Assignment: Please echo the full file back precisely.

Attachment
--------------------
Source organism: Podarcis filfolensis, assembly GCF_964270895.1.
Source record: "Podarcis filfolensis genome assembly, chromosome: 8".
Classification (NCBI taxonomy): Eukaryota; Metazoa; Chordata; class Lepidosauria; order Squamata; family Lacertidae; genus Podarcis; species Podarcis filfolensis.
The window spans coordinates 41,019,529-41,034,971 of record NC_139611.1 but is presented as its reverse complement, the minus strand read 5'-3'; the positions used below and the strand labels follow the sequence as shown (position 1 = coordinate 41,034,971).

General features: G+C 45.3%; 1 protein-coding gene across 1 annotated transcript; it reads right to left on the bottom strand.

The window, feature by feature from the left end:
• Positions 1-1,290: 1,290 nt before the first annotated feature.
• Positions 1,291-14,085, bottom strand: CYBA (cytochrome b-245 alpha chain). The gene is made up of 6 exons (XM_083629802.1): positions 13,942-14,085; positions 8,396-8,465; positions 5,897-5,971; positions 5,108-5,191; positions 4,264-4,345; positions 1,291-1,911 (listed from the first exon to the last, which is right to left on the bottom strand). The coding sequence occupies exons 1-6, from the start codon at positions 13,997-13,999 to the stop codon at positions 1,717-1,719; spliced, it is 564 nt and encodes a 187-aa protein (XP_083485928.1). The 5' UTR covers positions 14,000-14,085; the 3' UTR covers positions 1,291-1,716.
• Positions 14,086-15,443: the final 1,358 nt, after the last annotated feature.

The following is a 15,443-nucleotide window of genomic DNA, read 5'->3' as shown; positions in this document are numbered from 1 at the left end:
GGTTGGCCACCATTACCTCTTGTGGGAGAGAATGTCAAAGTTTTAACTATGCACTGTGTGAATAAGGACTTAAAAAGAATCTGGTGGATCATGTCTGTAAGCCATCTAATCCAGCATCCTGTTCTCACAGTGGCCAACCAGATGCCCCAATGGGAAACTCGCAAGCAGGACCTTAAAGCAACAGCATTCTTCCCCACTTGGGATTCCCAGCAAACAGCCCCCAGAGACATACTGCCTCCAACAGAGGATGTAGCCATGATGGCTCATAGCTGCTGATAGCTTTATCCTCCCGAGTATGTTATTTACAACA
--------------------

Source organism: Podarcis filfolensis, assembly GCF_964270895.1.
Source record: "Podarcis filfolensis genome assembly, chromosome: 8".
Classification (NCBI taxonomy): Eukaryota; Metazoa; Chordata; class Lepidosauria; order Squamata; family Lacertidae; genus Podarcis; species Podarcis filfolensis.
The window spans coordinates 41,019,529-41,034,971 of record NC_139611.1 but is presented as its reverse complement, the minus strand read 5'-3'; the positions used below and the strand labels follow the sequence as shown (position 1 = coordinate 41,034,971).

General features: G+C 45.3%; 1 protein-coding gene across 1 annotated transcript; it reads right to left on the bottom strand.

The window, feature by feature from the left end:
• Positions 1-1,290: 1,290 nt before the first annotated feature.
• Positions 1,291-14,085, bottom strand: CYBA (cytochrome b-245 alpha chain). The gene is made up of 6 exons (XM_083629802.1): positions 13,942-14,085; positions 8,396-8,465; positions 5,897-5,971; positions 5,108-5,191; positions 4,264-4,345; positions 1,291-1,911 (listed from the first exon to the last, which is right to left on the bottom strand). The coding sequence occupies exons 1-6, from the start codon at positions 13,997-13,999 to the stop codon at positions 1,717-1,719; spliced, it is 564 nt and encodes a 187-aa protein (XP_083485928.1). The 5' UTR covers positions 14,000-14,085; the 3' UTR covers positions 1,291-1,716.
• Positions 14,086-15,443: the final 1,358 nt, after the last annotated feature.

The following is a 15,443-nucleotide window of genomic DNA, read 5'->3' as shown; positions in this document are numbered from 1 at the left end:
GGTTGGCCACCATTACCTCTTGTGGGAGAGAATGTCAAAGTTTTAACTATGCACTGTGTGAATAAGGACTTAAAAAGAATCTGGTGGATCATGTCTGTAAGCCATCTAATCCAGCATCCTGTTCTCACAGTGGCCAACCAGATGCCCCAATGGGAAACTCGCAAGCAGGACCTTAAAGCAACAGCATTCTTCCCCACTTGGGATTCCCAGCAAACAGCCCCCAGAGACATACTGCCTCCAACAGAGGATGTAGCCATGATGGCTCATAGCTGCTGATAGCTTTATCCTCCCGAGTATGTTATTTACAACA